Poker is a card game played all over the world, with millions of people playing it online and in real-life. Some play poker to unwind after a hard day, while others use it as a way to develop their skills and gain experience to enter major tournaments. While poker can be an enjoyable and lucrative hobby, it also has some mental health benefits that could make it a great fit for anyone looking to get into the game.
Cognitive Benefits of Poker
A recent study by Dr. Jeffrey Cummings discovered that playing poker can help reduce the risk of Alzheimer’s disease by up to 50%. This is an amazing finding, and it could encourage more researchers to investigate the long-term effects of the game on Alzheimer’s patients.
Reading Other Players – In poker you need to read the behavior of other players. This can be difficult, as many players will act irrationally or impulsively. However, you can learn to spot these behaviors by paying close attention to their betting patterns, folds and raises.
Often times this can tell you a lot about the player’s hand, and they will be more likely to bluff you when they have a good hand. Similarly, if they are constantly making bad calls and showing down weak hands then they may not be a good player to play against.
Learning to read other players is an important skill, and it can help you become a more effective poker player. You need to be able to detect when someone is feeling shifty, nervous or impulsive and decide whether you should go after them with a bet or fold.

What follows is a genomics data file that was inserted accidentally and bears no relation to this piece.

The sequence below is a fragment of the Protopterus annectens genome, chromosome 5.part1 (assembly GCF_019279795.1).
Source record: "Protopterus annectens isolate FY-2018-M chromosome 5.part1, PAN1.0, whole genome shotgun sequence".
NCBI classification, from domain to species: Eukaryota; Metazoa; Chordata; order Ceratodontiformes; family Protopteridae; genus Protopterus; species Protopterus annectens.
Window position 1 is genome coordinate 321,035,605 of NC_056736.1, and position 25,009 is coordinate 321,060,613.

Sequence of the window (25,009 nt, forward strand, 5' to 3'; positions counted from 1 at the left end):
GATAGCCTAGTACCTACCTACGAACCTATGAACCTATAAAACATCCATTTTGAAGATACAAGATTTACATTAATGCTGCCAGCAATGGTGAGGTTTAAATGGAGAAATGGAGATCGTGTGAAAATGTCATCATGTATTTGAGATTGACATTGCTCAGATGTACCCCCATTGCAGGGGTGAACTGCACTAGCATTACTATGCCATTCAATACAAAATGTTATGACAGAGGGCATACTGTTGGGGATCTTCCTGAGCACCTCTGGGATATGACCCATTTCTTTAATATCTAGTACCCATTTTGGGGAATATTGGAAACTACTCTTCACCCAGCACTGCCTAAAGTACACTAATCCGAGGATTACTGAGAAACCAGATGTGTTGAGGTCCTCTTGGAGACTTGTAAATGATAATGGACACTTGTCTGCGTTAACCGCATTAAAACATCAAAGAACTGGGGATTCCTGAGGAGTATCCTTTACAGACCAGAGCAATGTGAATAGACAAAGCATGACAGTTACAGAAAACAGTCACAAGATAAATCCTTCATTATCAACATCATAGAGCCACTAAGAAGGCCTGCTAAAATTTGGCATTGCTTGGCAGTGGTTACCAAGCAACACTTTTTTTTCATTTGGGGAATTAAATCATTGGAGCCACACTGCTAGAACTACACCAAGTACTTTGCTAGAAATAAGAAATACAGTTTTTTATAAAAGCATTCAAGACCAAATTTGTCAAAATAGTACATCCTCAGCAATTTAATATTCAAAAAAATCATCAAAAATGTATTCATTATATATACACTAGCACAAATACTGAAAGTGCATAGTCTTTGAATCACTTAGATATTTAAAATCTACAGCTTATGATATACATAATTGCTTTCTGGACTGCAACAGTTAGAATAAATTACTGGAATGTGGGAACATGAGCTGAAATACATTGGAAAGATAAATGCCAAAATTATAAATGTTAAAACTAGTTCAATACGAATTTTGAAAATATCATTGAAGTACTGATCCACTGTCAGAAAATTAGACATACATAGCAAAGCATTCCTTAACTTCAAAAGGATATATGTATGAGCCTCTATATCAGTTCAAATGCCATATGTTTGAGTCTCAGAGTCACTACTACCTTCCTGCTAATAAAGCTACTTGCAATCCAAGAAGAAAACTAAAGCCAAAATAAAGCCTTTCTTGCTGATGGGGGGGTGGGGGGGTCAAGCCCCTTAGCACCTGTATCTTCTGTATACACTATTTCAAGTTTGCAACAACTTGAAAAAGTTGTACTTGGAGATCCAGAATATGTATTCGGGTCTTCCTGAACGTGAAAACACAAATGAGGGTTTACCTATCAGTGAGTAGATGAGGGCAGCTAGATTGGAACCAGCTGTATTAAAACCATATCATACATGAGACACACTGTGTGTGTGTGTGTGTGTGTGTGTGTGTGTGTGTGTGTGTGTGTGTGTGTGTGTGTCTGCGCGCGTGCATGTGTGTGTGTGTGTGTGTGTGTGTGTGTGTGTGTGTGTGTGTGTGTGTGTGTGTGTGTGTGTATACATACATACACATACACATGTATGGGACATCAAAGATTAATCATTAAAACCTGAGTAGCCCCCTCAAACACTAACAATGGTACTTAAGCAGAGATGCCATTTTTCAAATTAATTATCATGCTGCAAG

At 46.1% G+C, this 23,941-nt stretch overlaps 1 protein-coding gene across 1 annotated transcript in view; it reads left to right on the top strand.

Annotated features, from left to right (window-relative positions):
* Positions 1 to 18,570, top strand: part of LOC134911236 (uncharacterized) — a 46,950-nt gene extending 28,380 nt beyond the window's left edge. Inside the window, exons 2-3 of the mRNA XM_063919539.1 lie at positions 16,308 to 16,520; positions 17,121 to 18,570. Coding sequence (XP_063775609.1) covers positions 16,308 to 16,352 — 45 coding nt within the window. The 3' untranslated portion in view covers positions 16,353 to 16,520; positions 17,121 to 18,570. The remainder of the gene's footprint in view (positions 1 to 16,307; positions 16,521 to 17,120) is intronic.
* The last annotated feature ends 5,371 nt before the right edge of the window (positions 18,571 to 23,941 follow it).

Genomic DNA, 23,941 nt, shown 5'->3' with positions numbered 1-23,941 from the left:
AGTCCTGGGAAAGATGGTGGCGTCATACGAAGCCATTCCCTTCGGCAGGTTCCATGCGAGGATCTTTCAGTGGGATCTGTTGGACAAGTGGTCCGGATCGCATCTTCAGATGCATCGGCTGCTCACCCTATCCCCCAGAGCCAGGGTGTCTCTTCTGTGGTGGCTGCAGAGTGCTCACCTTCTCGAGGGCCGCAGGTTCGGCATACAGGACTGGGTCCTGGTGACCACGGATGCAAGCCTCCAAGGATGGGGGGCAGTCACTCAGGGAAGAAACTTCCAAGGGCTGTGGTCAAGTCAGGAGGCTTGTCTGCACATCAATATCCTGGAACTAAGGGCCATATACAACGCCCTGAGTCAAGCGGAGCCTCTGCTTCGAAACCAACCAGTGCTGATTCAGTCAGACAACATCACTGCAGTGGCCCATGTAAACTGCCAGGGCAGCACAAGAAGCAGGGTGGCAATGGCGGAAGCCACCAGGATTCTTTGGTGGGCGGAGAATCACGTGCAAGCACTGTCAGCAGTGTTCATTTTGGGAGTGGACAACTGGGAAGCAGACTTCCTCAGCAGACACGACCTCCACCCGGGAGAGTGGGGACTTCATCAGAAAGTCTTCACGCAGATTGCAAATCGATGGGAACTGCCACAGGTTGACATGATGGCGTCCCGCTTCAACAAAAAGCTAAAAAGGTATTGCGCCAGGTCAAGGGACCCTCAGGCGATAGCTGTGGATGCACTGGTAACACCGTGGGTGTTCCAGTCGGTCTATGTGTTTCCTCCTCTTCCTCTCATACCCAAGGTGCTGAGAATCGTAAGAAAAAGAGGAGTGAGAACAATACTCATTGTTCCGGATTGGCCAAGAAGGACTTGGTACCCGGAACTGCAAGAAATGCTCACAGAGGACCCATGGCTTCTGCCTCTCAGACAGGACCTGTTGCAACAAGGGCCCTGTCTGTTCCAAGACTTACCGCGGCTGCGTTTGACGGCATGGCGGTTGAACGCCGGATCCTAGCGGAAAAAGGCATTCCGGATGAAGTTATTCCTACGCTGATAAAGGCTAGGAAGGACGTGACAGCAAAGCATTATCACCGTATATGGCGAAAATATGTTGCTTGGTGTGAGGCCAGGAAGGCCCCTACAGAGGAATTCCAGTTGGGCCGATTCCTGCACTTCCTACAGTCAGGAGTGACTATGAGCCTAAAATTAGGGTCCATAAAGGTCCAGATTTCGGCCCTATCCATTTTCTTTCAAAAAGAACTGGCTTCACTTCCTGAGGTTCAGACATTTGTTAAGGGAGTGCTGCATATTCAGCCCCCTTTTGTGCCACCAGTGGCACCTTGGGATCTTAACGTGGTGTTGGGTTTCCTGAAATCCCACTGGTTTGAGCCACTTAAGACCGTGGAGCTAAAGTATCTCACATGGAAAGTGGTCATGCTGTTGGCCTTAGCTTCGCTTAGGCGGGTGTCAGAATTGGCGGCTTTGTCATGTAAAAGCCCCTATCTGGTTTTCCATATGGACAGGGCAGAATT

Mental Arithmetic – When you start to play poker you will find that you need to know a lot about arithmetic. This will allow you to calculate and understand what is happening on the table, and it will also help you become more confident in your decisions.
Math isn’t always easy to master in the beginning, but it can be a huge asset in the long run when you start to improve your game. Eventually you will become comfortable with things like frequency and EV estimation, and these numbers will begin to get ingrained in your brain.
You will also start to see a natural flow of counting cards, which can help you become more accurate with your calculations and decision-making. This is a great skill to have and it will be incredibly helpful in all areas of your life!
Patience & Control – Poker is a fast-paced game, so you need to be able to keep your cool. If you find that you are getting frustrated or that you are losing more than you should, it’s time to take a break and think about what’s going on. You can also use this break to take a look at your strategy and see if there is something you can improve on.
Keeping your emotions under control can be challenging, especially when you are new to the game. It can be tempting to bet too much or fold a hand you don’t think you have, but this is never the best thing to do. Ultimately, if you can manage your emotions well, you’ll be more successful in the long run and will have a better chance of winning.